There are always many opportunities to appreciate Jewish artists. The current exhibition Modigliani Unmasked in the Jewish Museum in New York City features works from the celebrated artist Amedeo Modigliani, an Italian Jew, who arrived in Paris in 1906, when the city was still roiling with anti-Semitism after the longrunning tumult of the Dreyfus Affair and the influx of foreign émigrés.
As Modigliani himself said: “It is your duty in life to save your dream.” The exhibition shows that Modigliani’s art cannot be fully understood without acknowledging the ways the artist responded to the social realities that he confronted in the unprecedented artistic melting pot of Paris. It reminds us that today, almost 100 years later, the problem of anti-Semitism is not solved.
As is the story with so many immigrant populations, those Soviet Jews who came to United States as children, or were born here to immigrants, are now grown and very well acculturated. But many came as adults, imprisoned by a language barrier, and were never completely acculturated. This is why the New American Acculturation Program offers many educational programs for our Russian-speaking community, including information about interesting community events, transportation assistance, preparation for citizenship tests and organizing trips to historical places and museums across the United States.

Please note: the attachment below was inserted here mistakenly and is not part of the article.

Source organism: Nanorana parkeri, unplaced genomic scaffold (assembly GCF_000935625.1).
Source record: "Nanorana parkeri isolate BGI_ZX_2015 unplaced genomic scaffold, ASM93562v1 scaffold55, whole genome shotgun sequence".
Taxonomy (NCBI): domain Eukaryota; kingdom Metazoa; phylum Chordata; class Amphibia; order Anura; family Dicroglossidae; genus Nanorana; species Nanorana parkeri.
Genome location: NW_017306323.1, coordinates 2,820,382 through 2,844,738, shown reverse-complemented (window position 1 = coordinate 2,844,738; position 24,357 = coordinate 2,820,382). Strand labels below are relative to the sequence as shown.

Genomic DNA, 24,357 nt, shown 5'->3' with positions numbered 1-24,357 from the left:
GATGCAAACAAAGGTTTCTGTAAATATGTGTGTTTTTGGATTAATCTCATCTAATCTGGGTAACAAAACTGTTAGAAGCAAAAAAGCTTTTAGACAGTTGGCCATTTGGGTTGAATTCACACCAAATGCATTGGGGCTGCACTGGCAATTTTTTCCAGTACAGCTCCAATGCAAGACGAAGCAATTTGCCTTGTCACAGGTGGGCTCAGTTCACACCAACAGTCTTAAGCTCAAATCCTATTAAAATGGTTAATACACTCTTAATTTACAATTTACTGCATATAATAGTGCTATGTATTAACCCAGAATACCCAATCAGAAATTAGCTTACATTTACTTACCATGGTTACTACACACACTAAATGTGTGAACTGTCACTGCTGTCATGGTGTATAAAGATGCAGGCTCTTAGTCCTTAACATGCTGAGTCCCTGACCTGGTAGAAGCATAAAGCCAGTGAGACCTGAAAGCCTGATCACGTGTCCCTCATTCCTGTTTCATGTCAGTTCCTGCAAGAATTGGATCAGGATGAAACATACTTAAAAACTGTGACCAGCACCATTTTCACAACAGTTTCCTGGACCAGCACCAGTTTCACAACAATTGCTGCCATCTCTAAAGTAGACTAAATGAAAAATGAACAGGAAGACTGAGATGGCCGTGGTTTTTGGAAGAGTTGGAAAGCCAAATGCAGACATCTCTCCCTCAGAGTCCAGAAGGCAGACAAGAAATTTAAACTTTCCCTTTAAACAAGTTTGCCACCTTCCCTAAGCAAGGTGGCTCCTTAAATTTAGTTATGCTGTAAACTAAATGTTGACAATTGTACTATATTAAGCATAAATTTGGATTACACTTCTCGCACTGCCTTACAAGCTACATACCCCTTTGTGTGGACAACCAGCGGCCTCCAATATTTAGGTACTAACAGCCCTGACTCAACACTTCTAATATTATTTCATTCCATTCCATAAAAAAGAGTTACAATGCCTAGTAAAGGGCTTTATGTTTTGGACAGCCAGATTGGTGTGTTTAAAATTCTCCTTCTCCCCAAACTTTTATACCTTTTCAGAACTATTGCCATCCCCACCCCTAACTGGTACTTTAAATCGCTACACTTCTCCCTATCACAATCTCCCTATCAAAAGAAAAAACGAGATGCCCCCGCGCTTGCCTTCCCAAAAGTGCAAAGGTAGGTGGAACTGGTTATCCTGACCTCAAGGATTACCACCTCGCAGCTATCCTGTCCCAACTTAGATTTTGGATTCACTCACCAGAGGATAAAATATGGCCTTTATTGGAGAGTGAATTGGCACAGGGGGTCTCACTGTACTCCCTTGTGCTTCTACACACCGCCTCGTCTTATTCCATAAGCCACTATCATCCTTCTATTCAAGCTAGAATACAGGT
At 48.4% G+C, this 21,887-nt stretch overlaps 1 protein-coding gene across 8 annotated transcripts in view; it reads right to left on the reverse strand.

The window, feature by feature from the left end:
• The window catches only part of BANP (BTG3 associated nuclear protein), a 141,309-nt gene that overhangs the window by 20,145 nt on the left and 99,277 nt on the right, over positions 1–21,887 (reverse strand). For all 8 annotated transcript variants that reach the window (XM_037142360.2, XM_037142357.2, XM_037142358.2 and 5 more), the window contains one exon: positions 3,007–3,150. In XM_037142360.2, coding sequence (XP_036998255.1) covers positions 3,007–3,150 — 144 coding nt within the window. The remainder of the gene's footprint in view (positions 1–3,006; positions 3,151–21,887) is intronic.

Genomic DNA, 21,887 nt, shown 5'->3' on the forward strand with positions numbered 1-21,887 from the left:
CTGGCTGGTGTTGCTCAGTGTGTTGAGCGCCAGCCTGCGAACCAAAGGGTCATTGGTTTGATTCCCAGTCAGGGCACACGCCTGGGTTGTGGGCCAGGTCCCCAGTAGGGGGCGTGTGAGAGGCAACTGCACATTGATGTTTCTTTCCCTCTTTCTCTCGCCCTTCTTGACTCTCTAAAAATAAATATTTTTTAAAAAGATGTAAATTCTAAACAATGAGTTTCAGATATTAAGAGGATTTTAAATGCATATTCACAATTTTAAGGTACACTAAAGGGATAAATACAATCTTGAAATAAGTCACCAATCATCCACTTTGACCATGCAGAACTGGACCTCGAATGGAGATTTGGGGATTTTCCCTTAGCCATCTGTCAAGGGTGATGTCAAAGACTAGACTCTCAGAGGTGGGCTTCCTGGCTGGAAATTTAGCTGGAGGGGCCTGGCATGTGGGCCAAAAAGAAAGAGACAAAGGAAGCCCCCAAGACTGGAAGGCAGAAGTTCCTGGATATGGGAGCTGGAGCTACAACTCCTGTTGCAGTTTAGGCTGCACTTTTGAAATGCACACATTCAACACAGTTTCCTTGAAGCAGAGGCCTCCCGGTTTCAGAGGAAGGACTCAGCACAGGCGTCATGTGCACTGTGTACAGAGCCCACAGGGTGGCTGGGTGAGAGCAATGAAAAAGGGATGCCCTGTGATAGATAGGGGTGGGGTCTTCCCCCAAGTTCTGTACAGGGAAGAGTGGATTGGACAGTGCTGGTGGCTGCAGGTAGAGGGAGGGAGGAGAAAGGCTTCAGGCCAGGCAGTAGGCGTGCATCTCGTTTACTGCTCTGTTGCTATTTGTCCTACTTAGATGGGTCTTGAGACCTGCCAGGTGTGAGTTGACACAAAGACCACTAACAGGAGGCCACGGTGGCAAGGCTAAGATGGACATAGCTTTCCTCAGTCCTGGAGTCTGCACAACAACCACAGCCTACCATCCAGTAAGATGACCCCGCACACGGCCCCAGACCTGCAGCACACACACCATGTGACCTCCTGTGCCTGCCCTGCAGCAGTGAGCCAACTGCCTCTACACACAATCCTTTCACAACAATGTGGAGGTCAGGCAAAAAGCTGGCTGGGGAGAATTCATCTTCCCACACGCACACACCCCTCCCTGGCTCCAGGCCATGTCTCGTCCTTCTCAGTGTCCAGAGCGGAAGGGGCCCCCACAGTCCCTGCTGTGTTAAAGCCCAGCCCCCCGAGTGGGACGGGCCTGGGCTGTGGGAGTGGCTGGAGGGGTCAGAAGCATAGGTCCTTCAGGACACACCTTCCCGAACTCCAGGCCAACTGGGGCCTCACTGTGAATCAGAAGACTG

Thanks to the local Jewish organizations, synagogues and the Lina Adult Center in Hamden, the Russian-speaking community had an opportunity to celebrate and properly observe the Jewish holidays. Special thanks go to Rabbi Levitin and his family for providing free services and food in different locations. Seniors without transportation were also able to walk to and enjoy services with their friends.
Contact Yelena Gerovich at (203) 387-2424 x321 or email@example.com for more information.
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